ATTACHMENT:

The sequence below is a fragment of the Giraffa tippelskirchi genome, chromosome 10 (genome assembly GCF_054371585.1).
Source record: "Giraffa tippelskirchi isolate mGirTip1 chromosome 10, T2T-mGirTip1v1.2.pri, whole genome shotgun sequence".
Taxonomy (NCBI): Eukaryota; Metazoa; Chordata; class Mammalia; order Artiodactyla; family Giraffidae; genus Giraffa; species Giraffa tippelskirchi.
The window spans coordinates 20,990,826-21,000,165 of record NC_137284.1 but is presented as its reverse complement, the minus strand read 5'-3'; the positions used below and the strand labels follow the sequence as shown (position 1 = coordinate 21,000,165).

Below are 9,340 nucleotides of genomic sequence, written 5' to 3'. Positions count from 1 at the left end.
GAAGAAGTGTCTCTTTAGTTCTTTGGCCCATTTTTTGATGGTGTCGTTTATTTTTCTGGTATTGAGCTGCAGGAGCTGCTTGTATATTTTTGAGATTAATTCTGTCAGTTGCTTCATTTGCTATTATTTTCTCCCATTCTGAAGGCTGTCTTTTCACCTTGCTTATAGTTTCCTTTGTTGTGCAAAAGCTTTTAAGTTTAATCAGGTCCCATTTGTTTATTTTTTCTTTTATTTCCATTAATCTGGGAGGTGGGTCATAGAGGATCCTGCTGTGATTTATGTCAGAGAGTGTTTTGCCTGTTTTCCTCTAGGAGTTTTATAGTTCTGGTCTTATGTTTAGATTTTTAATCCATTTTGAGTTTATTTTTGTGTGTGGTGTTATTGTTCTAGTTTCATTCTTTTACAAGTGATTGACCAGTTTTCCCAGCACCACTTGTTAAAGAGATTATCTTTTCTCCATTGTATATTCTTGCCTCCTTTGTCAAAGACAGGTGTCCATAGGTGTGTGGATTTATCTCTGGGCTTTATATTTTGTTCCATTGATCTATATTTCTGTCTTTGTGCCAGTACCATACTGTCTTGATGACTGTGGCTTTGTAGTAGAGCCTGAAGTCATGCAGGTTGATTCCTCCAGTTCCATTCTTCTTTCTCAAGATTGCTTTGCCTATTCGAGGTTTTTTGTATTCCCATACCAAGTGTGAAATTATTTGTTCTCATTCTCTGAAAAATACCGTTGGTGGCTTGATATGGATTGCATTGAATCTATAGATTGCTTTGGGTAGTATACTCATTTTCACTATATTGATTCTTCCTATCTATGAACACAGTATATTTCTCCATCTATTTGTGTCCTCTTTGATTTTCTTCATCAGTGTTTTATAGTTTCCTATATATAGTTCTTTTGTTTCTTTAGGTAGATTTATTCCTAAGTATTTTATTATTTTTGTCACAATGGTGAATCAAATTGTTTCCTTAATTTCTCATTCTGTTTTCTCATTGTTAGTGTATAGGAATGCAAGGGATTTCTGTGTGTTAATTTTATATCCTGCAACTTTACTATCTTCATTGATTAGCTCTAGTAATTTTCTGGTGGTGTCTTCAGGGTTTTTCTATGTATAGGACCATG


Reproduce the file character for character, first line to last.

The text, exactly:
The sequence below is a fragment of the Giraffa tippelskirchi genome, chromosome 10 (genome assembly GCF_054371585.1).
Source record: "Giraffa tippelskirchi isolate mGirTip1 chromosome 10, T2T-mGirTip1v1.2.pri, whole genome shotgun sequence".
Taxonomy (NCBI): Eukaryota; Metazoa; Chordata; class Mammalia; order Artiodactyla; family Giraffidae; genus Giraffa; species Giraffa tippelskirchi.
The window spans coordinates 20,990,826-21,000,165 of record NC_137284.1 but is presented as its reverse complement, the minus strand read 5'-3'; the positions used below and the strand labels follow the sequence as shown (position 1 = coordinate 21,000,165).

Below are 9,340 nucleotides of genomic sequence, written 5' to 3'. Positions count from 1 at the left end.
GAAGAAGTGTCTCTTTAGTTCTTTGGCCCATTTTTTGATGGTGTCGTTTATTTTTCTGGTATTGAGCTGCAGGAGCTGCTTGTATATTTTTGAGATTAATTCTGTCAGTTGCTTCATTTGCTATTATTTTCTCCCATTCTGAAGGCTGTCTTTTCACCTTGCTTATAGTTTCCTTTGTTGTGCAAAAGCTTTTAAGTTTAATCAGGTCCCATTTGTTTATTTTTTCTTTTATTTCCATTAATCTGGGAGGTGGGTCATAGAGGATCCTGCTGTGATTTATGTCAGAGAGTGTTTTGCCTGTTTTCCTCTAGGAGTTTTATAGTTCTGGTCTTATGTTTAGATTTTTAATCCATTTTGAGTTTATTTTTGTGTGTGGTGTTATTGTTCTAGTTTCATTCTTTTACAAGTGATTGACCAGTTTTCCCAGCACCACTTGTTAAAGAGATTATCTTTTCTCCATTGTATATTCTTGCCTCCTTTGTCAAAGACAGGTGTCCATAGGTGTGTGGATTTATCTCTGGGCTTTATATTTTGTTCCATTGATCTATATTTCTGTCTTTGTGCCAGTACCATACTGTCTTGATGACTGTGGCTTTGTAGTAGAGCCTGAAGTCATGCAGGTTGATTCCTCCAGTTCCATTCTTCTTTCTCAAGATTGCTTTGCCTATTCGAGGTTTTTTGTATTCCCATACCAAGTGTGAAATTATTTGTTCTCATTCTCTGAAAAATACCGTTGGTGGCTTGATATGGATTGCATTGAATCTATAGATTGCTTTGGGTAGTATACTCATTTTCACTATATTGATTCTTCCTATCTATGAACACAGTATATTTCTCCATCTATTTGTGTCCTCTTTGATTTTCTTCATCAGTGTTTTATAGTTTCCTATATATAGTTCTTTTGTTTCTTTAGGTAGATTTATTCCTAAGTATTTTATTATTTTTGTCACAATGGTGAATCAAATTGTTTCCTTAATTTCTCATTCTGTTTTCTCATTGTTAGTGTATAGGAATGCAAGGGATTTCTGTGTGTTAATTTTATATCCTGCAACTTTACTATCTTCATTGATTAGCTCTAGTAATTTTCTGGTGGTGTCTTCAGGGTTTTTCTATGTATAGGACCATG